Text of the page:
February 4, 2008
Your letter of January 7, 2008, to Superintendent Neiman has been referred to me for review and response. You ask for confirmation by the New York State Banking Department (the "Department") that your client, [---] (“NPN") does not require licensing as a money transmitter under Article XIll-B of the New York Banking Law (the "Banking Law").
Based on the information provided in your letter, I understand that NPN is company that is engaged in the business of arranging for third-party financial institutions to withdraw loan payments from consumers' accounts. NPN manages a biweekly payment program to consumers with loans. Payments are divided in half and withdrawn from the customer checking accounts every two weeks. Thus, 13 payments are made to the lenders in one year, instead of the 12 payments typically made. According to your letter, NPN's customers receive the benefit of savings in interest charges this way. You write that the actual electronic fund transfers are conducted by M&I Marshall & Ilsley Bank ("M&I"), a federally insured, state-chartered, Wisconsin bank, and Metavante Corporation (“Metavante”), a thirdparty servicer.
I also understand from your letter that NPN is incorporated and headquartered outside of New York State and does not maintain any office in New York. It is has no physical presence or agents here. Moreover, NPN does not accept cash from its clients. Rather, its customers cause funds to be transmitted to M&I and then M&I and Metavante forward the funds to the appropriate creditors. M&I and Metavante are also located outside of this State.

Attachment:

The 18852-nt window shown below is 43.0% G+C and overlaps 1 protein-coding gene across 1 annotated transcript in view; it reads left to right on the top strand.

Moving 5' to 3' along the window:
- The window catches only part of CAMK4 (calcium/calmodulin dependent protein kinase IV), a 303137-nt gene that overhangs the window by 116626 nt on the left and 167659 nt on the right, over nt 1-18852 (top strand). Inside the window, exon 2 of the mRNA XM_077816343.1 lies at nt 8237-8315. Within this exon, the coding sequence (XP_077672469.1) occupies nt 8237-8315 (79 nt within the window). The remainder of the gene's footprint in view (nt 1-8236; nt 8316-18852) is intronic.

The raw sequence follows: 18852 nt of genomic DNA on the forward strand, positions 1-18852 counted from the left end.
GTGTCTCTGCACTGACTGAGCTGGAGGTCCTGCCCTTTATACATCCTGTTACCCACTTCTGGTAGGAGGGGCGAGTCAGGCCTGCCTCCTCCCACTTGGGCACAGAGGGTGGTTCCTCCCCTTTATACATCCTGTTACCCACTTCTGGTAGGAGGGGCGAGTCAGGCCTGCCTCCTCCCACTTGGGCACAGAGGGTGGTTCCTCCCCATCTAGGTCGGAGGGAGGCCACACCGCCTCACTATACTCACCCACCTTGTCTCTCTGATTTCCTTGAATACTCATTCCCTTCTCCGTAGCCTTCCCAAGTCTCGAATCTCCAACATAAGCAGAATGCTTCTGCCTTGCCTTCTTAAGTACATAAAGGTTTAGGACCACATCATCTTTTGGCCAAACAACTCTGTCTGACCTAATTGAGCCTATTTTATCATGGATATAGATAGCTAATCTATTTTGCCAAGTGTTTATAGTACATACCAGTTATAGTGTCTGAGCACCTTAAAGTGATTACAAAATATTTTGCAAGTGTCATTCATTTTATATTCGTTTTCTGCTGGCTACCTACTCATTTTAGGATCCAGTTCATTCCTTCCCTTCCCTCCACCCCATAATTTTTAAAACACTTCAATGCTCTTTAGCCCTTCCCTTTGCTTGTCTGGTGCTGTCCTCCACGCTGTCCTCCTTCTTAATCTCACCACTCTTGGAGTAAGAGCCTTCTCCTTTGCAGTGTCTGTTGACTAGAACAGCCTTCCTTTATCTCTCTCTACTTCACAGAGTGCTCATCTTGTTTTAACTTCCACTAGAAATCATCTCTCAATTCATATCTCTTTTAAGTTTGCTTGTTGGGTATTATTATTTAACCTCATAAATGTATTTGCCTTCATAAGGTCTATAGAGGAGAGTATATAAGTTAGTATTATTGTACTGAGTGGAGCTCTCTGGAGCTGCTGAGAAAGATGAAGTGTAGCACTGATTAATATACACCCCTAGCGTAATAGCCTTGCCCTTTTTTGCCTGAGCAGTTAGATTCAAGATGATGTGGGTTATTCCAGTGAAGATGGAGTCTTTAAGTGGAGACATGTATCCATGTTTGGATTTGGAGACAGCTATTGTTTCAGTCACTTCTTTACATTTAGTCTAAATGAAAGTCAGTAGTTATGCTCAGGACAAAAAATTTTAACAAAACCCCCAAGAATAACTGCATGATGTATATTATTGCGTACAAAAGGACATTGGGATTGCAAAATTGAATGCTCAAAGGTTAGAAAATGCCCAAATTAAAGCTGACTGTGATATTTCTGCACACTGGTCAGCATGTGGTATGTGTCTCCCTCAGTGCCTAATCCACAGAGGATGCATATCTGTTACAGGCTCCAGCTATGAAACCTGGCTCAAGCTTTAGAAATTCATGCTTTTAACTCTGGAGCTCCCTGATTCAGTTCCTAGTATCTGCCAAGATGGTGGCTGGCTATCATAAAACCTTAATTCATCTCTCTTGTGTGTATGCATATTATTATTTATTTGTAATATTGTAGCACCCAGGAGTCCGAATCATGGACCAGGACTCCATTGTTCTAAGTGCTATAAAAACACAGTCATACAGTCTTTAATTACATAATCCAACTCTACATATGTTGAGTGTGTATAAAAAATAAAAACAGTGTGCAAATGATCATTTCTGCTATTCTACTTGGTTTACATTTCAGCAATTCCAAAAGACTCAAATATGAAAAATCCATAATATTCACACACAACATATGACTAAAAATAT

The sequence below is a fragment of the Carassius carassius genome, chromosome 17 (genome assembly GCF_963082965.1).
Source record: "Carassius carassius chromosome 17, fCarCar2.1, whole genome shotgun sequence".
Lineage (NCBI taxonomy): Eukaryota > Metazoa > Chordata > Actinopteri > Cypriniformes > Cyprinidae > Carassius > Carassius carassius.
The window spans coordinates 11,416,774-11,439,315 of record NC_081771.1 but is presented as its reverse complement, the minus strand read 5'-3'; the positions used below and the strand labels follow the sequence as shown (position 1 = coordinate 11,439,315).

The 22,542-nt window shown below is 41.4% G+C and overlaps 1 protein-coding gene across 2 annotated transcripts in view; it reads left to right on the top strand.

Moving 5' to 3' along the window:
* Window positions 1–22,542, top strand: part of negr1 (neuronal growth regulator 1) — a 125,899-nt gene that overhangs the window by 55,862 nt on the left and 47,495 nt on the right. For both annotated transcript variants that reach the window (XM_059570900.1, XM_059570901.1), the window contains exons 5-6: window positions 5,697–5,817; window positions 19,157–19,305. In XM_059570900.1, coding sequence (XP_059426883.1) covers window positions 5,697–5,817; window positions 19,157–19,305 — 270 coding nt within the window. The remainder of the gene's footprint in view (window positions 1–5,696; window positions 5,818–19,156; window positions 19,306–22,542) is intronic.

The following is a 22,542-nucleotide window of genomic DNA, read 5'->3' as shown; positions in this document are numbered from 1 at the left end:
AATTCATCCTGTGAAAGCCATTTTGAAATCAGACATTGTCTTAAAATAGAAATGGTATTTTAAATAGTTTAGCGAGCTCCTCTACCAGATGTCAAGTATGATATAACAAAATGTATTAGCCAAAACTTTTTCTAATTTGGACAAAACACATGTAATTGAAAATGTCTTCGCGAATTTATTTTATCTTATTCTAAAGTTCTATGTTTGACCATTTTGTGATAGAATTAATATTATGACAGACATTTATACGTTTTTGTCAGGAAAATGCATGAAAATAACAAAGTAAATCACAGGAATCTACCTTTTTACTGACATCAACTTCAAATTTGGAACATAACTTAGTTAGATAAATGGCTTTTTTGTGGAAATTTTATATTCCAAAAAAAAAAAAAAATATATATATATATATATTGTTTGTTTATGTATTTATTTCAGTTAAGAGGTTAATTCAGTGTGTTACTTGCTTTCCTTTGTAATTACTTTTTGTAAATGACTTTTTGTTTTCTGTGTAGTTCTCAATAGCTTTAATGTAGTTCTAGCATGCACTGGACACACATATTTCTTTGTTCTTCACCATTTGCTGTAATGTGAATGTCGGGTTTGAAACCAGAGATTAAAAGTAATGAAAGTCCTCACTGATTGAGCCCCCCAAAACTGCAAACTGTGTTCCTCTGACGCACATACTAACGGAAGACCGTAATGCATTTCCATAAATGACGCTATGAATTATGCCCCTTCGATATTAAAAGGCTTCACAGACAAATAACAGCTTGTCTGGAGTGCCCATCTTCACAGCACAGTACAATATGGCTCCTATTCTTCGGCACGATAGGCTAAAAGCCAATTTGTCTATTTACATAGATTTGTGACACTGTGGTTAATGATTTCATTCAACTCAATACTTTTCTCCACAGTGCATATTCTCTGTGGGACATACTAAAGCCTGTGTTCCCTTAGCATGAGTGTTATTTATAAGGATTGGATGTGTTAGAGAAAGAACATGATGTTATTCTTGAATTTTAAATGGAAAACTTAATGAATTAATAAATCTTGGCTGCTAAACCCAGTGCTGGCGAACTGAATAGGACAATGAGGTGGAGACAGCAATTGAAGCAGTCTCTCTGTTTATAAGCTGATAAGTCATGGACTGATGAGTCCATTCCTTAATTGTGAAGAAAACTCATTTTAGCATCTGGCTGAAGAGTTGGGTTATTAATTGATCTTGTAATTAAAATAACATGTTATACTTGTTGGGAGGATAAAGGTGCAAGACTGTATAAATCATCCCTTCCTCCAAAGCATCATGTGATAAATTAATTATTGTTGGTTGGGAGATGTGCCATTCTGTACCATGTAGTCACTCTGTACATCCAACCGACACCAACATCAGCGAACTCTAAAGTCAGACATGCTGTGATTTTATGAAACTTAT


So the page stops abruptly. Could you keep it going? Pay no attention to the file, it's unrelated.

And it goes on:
Based on the facts as set forth in your letter, I would agree that, under the Department's current interpretations of the Banking Law, NPN is not required to be licensed as a money transmitter in New York State. However, should the facts surrounding NPN activities change, we would be required to revisit this question.
Should you have any questions in this regard, please forward them to my attention.
Very truly yours,